With support from the George Kaiser Family Foundation and Ascension St. John, the program will provide summer training and paid, yearlong internships to high school seniors at select Tulsa Public Schools
Continuing to expand its proven approach to early-career talent development, the nonprofit Genesys Works announced today the launch of its program in Tulsa.
Rising high school seniors at select Tulsa Public Schools will receive eight weeks of technical and professional skills training this summer and will then participate in paid, yearlong internships at local employers, including Williams, ConsumerAffairs, Blue Cross Blue Shield of Oklahoma and Helmerich & Payne.
“ConsumerAffairs is investing in the Tulsa community by providing internships and opportunities for TPS seniors through the Genesys Works program,” said Zac Carman, CEO of ConsumerAffairs, which helps consumers learn more about products before making big purchases. “There is no better way to learn about professional careers than a work-based experience like this.”
Genesys Works participants will receive more than 60 hours of guidance, counseling and planning toward future career paths, including college selection and application assistance, certification training & placement, and financial aid support.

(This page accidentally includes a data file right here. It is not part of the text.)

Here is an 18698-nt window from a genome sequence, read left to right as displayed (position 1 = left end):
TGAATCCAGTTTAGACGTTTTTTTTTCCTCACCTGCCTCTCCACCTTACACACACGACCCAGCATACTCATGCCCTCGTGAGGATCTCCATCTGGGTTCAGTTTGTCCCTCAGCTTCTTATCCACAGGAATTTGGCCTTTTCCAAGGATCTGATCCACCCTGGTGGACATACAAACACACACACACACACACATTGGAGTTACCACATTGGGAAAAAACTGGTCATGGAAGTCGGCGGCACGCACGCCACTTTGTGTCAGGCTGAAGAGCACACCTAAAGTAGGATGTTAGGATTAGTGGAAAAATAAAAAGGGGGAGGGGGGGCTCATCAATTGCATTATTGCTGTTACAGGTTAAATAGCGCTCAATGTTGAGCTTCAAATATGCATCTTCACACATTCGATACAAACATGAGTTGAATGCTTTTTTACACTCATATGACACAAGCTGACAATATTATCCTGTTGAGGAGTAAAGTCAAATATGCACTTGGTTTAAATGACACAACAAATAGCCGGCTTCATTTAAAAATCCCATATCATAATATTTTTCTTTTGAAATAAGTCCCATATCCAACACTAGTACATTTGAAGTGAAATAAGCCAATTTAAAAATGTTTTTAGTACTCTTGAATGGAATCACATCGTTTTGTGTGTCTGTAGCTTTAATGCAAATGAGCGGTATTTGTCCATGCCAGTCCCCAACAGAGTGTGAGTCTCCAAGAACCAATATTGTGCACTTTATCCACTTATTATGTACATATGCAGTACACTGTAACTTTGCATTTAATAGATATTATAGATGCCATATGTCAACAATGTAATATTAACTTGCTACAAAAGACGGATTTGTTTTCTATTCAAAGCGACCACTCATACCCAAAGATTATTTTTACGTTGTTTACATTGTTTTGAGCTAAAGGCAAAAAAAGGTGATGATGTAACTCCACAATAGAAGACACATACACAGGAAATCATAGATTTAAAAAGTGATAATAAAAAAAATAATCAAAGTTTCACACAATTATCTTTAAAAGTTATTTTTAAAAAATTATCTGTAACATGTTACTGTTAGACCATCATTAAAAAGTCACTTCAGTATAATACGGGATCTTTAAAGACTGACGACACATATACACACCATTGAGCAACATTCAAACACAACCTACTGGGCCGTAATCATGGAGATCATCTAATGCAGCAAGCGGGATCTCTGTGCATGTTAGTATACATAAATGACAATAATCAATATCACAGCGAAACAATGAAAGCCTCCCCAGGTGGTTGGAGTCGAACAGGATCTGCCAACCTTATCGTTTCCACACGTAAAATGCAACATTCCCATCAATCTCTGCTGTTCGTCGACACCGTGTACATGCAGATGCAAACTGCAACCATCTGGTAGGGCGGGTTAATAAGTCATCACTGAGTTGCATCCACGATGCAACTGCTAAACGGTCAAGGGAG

“Through our partnership with Genesys Works, Tulsa Public Schools will be able to offer students more meaningful work-based learning opportunities while simultaneously growing a skilled, career-ready talent pool for local employers,” said Dr. Deborah Gist, superintendent of Tulsa Public Schools.
Dr. Gist serves on the steering committee of Genesys Works Tulsa, which also includes Mayor G. T. Bynum, Aydre Park, Talent Acquisition Manager at ONE Gas, and Stephania Grober, President of Blue Cross and Blue Shield of Oklahoma.
“This program is going to provide opportunities for TPS students to explore careers that exist right here in northeast Oklahoma, while providing employers here in Tulsa with an opportunity to begin developing a talent pool before these students pursue opportunities elsewhere,” said Mayor Bynum, “It’s a win-win-win for students, for employers, and for Tulsa’s ongoing economic development.”
Students accepted into the program will begin their training in June and will start their internships in August, working approximately 20 hours per week for $14 per hour.
“There’s been a tremendous amount of enthusiasm and support for our expansion into Tulsa from both local employers and the public school system,” said Jeffrey Artis, President and CEO of Genesys Works. “For employers, investing in early-career talent is critical to ensuring they have a pool of skilled, diverse applicants to draw from now and in the years to come.”
Nationwide, more than 70 percent of Genesys Works alumni go on to graduate from college and report median annual earnings of $55,000 six years post-program. Three out of four participants are first generation college students, and more than 90 percent are people of color.
In keeping with its goal to make Tulsa the best city for children to be born, grow and succeed, Genesys Works has received initial support from the George Kaiser Family Foundation and Ascension St. John to support its expansion into Tulsa this year.